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El Hombre Invisible: A William S. Burroughs musical mix
07.11.2012
08:09 pm

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Heroes
Literature
Music

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Check out Timewriter’s great new William S. Burroughs audio mix:

A tribute to ‘El Hombre Invisible’. It features some of my favourite readings, to which I’ve added music by John Zorn (from his Burroughs-inspired work), Tod Dockstader, Arne Nordheim and others. Also in the mix are radio recordings and vocal cut-ups by the man himself.


 

Interzone - A William Burroughs Mix by Timewriter on Mixcloud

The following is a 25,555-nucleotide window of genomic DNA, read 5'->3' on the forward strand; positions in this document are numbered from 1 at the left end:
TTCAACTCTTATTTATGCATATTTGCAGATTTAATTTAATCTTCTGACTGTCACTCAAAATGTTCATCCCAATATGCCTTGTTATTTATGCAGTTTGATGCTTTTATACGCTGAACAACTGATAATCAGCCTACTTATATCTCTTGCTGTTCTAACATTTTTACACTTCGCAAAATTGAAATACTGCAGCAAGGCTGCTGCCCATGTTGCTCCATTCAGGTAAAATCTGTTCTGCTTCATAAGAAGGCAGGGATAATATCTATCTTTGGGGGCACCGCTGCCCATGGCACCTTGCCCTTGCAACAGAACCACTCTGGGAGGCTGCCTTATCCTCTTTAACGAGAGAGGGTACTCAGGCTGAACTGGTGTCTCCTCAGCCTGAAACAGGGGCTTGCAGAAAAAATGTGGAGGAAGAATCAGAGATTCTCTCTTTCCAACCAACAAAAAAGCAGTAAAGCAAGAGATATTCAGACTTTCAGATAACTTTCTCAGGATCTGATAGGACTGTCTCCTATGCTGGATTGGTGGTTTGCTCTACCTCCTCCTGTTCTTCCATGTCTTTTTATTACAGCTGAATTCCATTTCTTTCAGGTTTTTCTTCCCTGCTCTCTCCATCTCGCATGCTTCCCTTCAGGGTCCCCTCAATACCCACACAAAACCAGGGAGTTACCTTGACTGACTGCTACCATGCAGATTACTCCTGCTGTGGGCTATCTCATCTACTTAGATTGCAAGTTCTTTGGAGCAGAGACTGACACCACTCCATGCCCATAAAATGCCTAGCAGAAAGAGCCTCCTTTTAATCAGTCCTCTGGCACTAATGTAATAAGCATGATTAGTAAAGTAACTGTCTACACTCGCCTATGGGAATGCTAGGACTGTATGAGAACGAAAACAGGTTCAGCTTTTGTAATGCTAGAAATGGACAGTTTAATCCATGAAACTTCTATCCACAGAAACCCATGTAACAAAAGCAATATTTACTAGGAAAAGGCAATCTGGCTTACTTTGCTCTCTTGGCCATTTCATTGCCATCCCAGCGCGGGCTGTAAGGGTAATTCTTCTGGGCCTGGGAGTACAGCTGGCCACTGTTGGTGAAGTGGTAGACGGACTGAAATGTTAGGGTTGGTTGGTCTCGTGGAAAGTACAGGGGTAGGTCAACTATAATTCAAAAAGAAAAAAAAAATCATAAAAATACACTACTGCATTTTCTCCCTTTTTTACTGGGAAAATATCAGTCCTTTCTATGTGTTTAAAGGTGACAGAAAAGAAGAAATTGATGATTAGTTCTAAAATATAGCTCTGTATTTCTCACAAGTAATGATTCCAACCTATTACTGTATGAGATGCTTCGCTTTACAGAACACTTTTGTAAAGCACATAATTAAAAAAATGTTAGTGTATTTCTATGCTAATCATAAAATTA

Via Exile on Moan Street

Posted by Richard Metzger | Leave a comment
Kathy Acker interviews William Burroughs
07.08.2012
04:33 pm

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Art
Literature
Media
Politics
Pop Culture

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Literary outlaw, word virologist and post-modernist punk rock scum Kathy Acker and her mentor William Burroughs, the hombre invisible, smartly crack linguistic whips in this insightful conversation from 1988, which took place at the October Gallery during Burrough’s first British art exhibition.

What a pleasure this is - two artists clearly enamored of each other and pleased to be in each other’s presence. Burroughs is particularly open and fluid in this chat which includes some fascinating, but all too brief, stuff on Scientology, EST and Buddhism, and space travel. Burroughs goes on at the greatest length when dealing with the subject of Jesus and the Christ virus.